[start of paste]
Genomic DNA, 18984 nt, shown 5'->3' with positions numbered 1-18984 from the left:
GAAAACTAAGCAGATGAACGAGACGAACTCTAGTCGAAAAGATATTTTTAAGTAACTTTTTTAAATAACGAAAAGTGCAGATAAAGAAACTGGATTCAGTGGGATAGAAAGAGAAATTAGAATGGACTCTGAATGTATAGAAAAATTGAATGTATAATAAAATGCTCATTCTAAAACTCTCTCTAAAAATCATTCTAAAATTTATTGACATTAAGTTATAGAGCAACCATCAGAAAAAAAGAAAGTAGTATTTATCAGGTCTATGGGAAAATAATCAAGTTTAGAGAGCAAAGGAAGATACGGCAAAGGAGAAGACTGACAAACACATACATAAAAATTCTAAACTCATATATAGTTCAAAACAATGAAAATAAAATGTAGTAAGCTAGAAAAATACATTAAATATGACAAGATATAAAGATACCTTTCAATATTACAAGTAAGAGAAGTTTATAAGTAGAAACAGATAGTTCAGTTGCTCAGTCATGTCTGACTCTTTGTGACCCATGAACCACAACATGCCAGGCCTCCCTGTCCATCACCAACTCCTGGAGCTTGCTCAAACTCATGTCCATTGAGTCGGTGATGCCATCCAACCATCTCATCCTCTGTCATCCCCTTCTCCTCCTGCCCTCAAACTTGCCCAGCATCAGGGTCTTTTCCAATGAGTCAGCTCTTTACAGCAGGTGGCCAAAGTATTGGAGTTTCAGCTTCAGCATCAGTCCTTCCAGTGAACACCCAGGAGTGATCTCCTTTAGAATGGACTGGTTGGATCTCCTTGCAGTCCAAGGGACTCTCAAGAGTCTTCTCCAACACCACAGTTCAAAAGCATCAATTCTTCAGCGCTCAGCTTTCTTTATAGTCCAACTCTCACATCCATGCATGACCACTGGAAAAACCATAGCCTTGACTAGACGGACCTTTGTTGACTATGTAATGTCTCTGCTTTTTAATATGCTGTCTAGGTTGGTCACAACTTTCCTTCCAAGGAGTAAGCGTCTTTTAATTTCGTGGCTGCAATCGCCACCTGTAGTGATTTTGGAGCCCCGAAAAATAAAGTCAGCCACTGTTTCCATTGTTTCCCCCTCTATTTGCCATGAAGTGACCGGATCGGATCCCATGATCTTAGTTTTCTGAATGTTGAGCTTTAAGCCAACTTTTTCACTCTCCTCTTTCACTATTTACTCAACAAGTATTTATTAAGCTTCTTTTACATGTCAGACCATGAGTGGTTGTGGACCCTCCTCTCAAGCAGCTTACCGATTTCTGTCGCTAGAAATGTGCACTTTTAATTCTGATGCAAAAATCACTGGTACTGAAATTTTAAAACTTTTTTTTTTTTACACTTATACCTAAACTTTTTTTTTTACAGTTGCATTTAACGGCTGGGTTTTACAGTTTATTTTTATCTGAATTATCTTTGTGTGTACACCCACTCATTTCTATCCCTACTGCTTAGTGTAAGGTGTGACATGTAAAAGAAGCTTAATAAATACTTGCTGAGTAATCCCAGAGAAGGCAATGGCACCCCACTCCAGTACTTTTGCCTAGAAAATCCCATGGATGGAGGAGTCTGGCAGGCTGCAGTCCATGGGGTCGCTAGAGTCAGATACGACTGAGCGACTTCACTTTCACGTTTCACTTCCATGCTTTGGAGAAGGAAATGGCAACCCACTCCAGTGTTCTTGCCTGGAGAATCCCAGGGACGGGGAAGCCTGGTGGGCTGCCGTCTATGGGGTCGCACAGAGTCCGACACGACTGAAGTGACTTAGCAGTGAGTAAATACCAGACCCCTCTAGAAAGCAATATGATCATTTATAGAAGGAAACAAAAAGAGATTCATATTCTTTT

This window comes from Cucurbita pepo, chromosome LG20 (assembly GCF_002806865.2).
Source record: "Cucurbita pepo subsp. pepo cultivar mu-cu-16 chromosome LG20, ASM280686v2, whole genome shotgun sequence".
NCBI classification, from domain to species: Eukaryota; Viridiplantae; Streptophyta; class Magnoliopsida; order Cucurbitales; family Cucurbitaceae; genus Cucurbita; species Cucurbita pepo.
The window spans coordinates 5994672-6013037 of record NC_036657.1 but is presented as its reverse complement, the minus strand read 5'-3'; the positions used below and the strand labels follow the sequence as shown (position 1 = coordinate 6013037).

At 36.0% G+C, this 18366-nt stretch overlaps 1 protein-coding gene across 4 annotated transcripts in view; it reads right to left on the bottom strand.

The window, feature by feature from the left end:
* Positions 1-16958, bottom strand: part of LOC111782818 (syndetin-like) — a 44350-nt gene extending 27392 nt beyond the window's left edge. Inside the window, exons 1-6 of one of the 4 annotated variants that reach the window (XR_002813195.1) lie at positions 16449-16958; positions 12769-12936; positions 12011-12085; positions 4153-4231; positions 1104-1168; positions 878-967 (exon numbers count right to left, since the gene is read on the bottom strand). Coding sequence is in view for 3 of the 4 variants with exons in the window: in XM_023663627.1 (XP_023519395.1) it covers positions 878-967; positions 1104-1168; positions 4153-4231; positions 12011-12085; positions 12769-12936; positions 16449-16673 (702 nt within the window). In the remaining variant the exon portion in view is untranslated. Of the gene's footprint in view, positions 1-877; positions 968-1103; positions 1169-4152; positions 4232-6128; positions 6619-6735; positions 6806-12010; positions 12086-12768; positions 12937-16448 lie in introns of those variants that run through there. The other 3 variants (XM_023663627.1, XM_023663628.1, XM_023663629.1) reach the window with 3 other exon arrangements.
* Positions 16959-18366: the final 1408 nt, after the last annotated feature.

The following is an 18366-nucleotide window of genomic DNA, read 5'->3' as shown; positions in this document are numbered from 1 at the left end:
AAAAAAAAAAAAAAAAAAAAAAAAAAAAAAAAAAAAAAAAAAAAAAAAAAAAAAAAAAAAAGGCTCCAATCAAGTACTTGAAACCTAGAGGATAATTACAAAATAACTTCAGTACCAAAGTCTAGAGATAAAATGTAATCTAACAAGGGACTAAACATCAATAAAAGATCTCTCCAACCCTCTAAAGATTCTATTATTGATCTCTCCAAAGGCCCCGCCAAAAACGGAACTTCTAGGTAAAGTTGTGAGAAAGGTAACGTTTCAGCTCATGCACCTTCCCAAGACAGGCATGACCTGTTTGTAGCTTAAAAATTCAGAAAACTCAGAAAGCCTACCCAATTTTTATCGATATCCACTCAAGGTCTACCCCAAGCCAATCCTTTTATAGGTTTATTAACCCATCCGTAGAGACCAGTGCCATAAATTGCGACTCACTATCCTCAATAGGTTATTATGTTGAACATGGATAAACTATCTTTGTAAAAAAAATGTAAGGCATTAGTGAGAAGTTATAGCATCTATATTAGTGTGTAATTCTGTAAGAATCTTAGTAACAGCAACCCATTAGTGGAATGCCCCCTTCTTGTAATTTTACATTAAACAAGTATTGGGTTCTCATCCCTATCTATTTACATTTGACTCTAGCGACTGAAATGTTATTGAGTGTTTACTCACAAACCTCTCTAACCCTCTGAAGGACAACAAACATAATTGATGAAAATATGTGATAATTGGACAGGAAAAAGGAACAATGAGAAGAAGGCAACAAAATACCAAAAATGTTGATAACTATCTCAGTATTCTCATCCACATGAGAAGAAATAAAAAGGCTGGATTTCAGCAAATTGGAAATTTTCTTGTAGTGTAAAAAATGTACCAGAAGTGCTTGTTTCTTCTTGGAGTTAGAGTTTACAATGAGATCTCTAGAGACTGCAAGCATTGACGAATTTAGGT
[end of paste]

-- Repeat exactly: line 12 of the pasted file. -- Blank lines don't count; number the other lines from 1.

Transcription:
AAAAAAAAAAAAAAAAAAAAAAAAAAAAAAAAAAAAAAAAAAAAAAAAAAAAAAAAAAAAAGGCTCCAATCAAGTACTTGAAACCTAGAGGATAATTACAAAATAACTTCAGTACCAAAGTCTAGAGATAAAATGTAATCTAACAAGGGACTAAACATCAATAAAAGATCTCTCCAACCCTCTAAAGATTCTATTATTGATCTCTCCAAAGGCCCCGCCAAAAACGGAACTTCTAGGTAAAGTTGTGAGAAAGGTAACGTTTCAGCTCATGCACCTTCCCAAGACAGGCATGACCTGTTTGTAGCTTAAAAATTCAGAAAACTCAGAAAGCCTACCCAATTTTTATCGATATCCACTCAAGGTCTACCCCAAGCCAATCCTTTTATAGGTTTATTAACCCATCCGTAGAGACCAGTGCCATAAATTGCGACTCACTATCCTCAATAGGTTATTATGTTGAACATGGATAAACTATCTTTGTAAAAAAAATGTAAGGCATTAGTGAGAAGTTATAGCATCTATATTAGTGTGTAATTCTGTAAGAATCTTAGTAACAGCAACCCATTAGTGGAATGCCCCCTTCTTGTAATTTTACATTAAACAAGTATTGGGTTCTCATCCCTATCTATTTACATTTGACTCTAGCGACTGAAATGTTATTGAGTGTTTACTCACAAACCTCTCTAACCCTCTGAAGGACAACAAACATAATTGATGAAAATATGTGATAATTGGACAGGAAAAAGGAACAATGAGAAGAAGGCAACAAAATACCAAAAATGTTGATAACTATCTCAGTATTCTCATCCACATGAGAAGAAATAAAAAGGCTGGATTTCAGCAAATTGGAAATTTTCTTGTAGTGTAAAAAATGTACCAGAAGTGCTTGTTTCTTCTTGGAGTTAGAGTTTACAATGAGATCTCTAGAGACTGCAAGCATTGACGAATTTAGGT